Disasters happen anytime,
anywhere. When disaster
strikes, you may not have
much time to respond. A
hazardous material spill on the highway
could mean INSTANT EVACUATION. A
winter storm could confine your family to your
home for days. An earthquake, flood, tornado or any other disaster could cut
off basic services such as gas, water, electricity and communications.
After a disaster, local officials and relief workers will be on the scene, but they cannot
reach everyone immediately. You could get help in hours, or it may take days. Would
your family be prepared to cope with the emergency until help arrives?
Your family will cope best by preparing for a disaster before it strikes. One way to
prepare is by assembling a Disaster Supplies Kit. Once disaster hits, you won’t have time
to shop or search for supplies. But if you’ve gathered supplies in advance, your family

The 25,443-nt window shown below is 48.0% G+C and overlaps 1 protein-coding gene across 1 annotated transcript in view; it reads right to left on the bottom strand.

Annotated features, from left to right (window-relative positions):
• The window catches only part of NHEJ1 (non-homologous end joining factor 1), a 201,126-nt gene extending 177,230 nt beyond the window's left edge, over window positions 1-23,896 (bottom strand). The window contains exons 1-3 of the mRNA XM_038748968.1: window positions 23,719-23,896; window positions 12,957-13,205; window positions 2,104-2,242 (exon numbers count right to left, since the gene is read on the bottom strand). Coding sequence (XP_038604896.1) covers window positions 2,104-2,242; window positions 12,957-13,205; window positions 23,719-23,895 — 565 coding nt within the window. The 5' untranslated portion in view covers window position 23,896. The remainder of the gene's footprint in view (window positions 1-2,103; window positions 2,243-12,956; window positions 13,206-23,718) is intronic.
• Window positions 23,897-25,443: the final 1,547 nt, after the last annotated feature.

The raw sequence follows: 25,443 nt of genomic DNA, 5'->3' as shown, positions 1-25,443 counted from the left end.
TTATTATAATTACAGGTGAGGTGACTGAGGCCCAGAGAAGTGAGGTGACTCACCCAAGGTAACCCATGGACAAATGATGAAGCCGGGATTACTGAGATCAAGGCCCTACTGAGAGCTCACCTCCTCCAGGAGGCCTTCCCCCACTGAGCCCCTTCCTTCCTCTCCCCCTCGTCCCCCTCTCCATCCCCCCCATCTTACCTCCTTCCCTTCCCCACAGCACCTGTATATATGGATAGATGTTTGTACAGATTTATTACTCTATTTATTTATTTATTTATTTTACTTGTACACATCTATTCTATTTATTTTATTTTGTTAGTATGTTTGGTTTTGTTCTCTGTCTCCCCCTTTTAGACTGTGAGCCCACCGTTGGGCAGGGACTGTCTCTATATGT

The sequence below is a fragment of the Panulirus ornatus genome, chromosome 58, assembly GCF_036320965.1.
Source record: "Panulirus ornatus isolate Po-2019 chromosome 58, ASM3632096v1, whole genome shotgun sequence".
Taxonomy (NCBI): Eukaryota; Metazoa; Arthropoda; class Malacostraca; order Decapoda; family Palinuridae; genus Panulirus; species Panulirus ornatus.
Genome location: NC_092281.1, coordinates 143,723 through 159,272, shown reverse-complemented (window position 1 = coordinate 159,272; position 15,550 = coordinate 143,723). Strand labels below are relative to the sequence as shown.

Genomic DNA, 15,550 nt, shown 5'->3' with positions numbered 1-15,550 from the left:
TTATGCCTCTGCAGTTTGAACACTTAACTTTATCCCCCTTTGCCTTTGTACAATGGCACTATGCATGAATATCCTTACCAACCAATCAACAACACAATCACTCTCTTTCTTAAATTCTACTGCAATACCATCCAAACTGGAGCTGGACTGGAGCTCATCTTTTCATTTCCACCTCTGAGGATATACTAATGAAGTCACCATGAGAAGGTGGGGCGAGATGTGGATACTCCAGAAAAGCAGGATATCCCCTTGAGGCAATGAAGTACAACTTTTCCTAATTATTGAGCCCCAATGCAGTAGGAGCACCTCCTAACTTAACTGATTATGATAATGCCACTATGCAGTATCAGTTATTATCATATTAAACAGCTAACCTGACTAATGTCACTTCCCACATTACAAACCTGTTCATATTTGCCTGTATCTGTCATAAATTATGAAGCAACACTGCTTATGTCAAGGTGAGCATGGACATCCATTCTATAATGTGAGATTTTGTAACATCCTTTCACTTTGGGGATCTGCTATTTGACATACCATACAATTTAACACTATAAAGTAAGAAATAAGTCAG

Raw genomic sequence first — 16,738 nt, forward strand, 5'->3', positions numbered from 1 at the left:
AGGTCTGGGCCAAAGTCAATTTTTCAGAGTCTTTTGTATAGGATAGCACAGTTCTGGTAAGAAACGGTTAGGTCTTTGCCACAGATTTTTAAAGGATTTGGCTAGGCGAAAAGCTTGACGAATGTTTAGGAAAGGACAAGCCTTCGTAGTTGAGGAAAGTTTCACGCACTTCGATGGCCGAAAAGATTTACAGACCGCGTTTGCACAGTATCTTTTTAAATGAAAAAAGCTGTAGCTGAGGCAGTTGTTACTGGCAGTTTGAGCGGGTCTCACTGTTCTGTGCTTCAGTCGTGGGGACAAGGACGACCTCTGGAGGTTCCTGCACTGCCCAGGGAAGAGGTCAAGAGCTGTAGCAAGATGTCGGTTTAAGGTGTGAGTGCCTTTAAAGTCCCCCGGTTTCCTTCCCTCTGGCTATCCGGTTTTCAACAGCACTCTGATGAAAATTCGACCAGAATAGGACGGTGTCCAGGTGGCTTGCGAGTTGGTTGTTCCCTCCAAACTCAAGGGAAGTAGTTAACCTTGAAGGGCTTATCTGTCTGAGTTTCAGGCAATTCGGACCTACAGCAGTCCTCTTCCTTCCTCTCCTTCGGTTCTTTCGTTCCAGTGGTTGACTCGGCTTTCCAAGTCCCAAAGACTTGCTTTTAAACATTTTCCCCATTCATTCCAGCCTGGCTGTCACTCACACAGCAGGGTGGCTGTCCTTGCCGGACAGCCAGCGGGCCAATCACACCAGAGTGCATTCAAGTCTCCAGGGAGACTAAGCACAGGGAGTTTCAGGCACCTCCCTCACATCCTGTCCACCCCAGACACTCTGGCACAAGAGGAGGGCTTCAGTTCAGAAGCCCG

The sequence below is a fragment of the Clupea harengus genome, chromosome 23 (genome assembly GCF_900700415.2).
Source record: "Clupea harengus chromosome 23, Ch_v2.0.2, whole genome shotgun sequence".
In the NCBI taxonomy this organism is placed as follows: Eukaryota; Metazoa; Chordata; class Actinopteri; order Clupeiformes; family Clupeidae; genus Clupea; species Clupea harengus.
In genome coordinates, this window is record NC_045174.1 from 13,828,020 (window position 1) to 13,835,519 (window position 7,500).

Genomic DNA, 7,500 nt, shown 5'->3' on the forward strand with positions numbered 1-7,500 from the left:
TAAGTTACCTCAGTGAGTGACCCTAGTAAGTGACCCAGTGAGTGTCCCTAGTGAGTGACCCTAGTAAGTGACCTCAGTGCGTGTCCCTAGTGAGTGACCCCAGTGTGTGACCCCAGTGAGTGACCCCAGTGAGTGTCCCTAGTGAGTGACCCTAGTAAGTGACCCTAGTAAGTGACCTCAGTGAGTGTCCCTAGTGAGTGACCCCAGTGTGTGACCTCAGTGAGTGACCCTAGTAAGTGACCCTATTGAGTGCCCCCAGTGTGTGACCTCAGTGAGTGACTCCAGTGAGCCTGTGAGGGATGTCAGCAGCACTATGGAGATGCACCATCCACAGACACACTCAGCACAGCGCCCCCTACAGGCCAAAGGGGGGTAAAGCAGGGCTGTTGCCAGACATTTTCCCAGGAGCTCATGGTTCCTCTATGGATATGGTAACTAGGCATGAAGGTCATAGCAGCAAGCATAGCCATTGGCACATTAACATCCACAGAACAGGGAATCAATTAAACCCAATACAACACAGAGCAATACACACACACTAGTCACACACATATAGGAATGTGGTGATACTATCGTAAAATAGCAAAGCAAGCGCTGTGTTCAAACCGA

can endure an evacuation or home confinement.
Preparing Your Kit
♦ Review the checklist in this brochure.
♦ Gather the supplies that are listed. You may need them
if your family is confined at home.
♦ There are six basics you should stock in your home:
water, food, first aid supplies, clothing and
bedding, tools and emergency supplies and
♦ Place the supplies you’d most likely
need for an evacuation in an easy to carry
container. These supplies are listed with and
asterisk (*). Possible containers include: a large,
covered trash container, a camping backpack, or a
First Aid Kit
Assemble a first aid kit for your home and one for each vehicle.
A first aid kit should include:
Tools & Supplies
Store water in plastic containers such as soft drink bot-
tles. Avoid using containers that will decompose or
break, such as milk containers or glass bottles. Food-
grade plastic containers are most suitable for storing water. A
normally active person needs to drink at least two quarts of wa-
ter each day. Hot environments and intense physical activity can
double that amount. Children, nursing mothers and ill peop